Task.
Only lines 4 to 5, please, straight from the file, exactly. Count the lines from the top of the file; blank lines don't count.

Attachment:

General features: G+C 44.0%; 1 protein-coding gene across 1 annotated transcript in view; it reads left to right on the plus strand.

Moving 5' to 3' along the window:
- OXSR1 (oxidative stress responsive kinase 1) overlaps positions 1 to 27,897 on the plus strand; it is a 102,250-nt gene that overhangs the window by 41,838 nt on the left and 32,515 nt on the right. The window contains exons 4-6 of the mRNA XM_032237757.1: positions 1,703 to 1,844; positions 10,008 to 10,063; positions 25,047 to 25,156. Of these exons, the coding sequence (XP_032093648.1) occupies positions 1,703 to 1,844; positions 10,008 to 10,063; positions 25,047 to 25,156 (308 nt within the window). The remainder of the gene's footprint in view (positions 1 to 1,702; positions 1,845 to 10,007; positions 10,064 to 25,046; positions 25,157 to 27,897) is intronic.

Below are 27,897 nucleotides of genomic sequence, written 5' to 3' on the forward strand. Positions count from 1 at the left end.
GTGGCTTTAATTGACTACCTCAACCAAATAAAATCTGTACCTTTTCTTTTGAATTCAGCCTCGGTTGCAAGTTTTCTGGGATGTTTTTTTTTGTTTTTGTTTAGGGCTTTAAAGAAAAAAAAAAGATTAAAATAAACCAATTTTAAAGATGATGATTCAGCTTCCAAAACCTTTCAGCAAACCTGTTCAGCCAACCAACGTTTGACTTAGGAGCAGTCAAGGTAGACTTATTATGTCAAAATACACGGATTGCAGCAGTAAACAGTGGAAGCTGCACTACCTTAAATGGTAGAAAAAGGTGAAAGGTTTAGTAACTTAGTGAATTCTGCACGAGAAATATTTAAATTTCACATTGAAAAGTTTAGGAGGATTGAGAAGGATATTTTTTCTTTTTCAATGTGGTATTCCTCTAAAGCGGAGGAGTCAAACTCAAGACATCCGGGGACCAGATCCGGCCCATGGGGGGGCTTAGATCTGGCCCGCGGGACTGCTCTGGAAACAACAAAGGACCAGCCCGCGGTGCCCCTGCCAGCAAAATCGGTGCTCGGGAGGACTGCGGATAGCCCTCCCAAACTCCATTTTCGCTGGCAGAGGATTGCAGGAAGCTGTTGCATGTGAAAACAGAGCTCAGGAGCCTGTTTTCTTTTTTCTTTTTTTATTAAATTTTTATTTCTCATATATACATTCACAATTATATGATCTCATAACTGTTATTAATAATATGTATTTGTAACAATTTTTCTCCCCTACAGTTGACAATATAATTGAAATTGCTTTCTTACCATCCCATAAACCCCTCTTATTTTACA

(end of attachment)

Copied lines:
Below are 27,897 nucleotides of genomic sequence, written 5' to 3' on the forward strand. Positions count from 1 at the left end.
GTGGCTTTAATTGACTACCTCAACCAAATAAAATCTGTACCTTTTCTTTTGAATTCAGCCTCGGTTGCAAGTTTTCTGGGATGTTTTTTTTTGTTTTTGTTTAGGGCTTTAAAGAAAAAAAAAAGATTAAAATAAACCAATTTTAAAGATGATGATTCAGCTTCCAAAACCTTTCAGCAAACCTGTTCAGCCAACCAACGTTTGACTTAGGAGCAGTCAAGGTAGACTTATTATGTCAAAATACACGGATTGCAGCAGTAAACAGTGGAAGCTGCACTACCTTAAATGGTAGAAAAAGGTGAAAGGTTTAGTAACTTAGTGAATTCTGCACGAGAAATATTTAAATTTCACATTGAAAAGTTTAGGAGGATTGAGAAGGATATTTTTTCTTTTTCAATGTGGTATTCCTCTAAAGCGGAGGAGTCAAACTCAAGACATCCGGGGACCAGATCCGGCCCATGGGGGGGCTTAGATCTGGCCCGCGGGACTGCTCTGGAAACAACAAAGGACCAGCCCGCGGTGCCCCTGCCAGCAAAATCGGTGCTCGGGAGGACTGCGGATAGCCCTCCCAAACTCCATTTTCGCTGGCAGAGGATTGCAGGAAGCTGTTGCATGTGAAAACAGAGCTCAGGAGCCTGTTTTCTTTTTTCTTTTTTTATTAAATTTTTATTTCTCATATATACATTCACAATTATATGATCTCATAACTGTTATTAATAATATGTATTTGTAACAATTTTTCTCCCCTACAGTTGACAATATAATTGAAATTGCTTTCTTACCATCCCATAAACCCCTCTTATTTTACA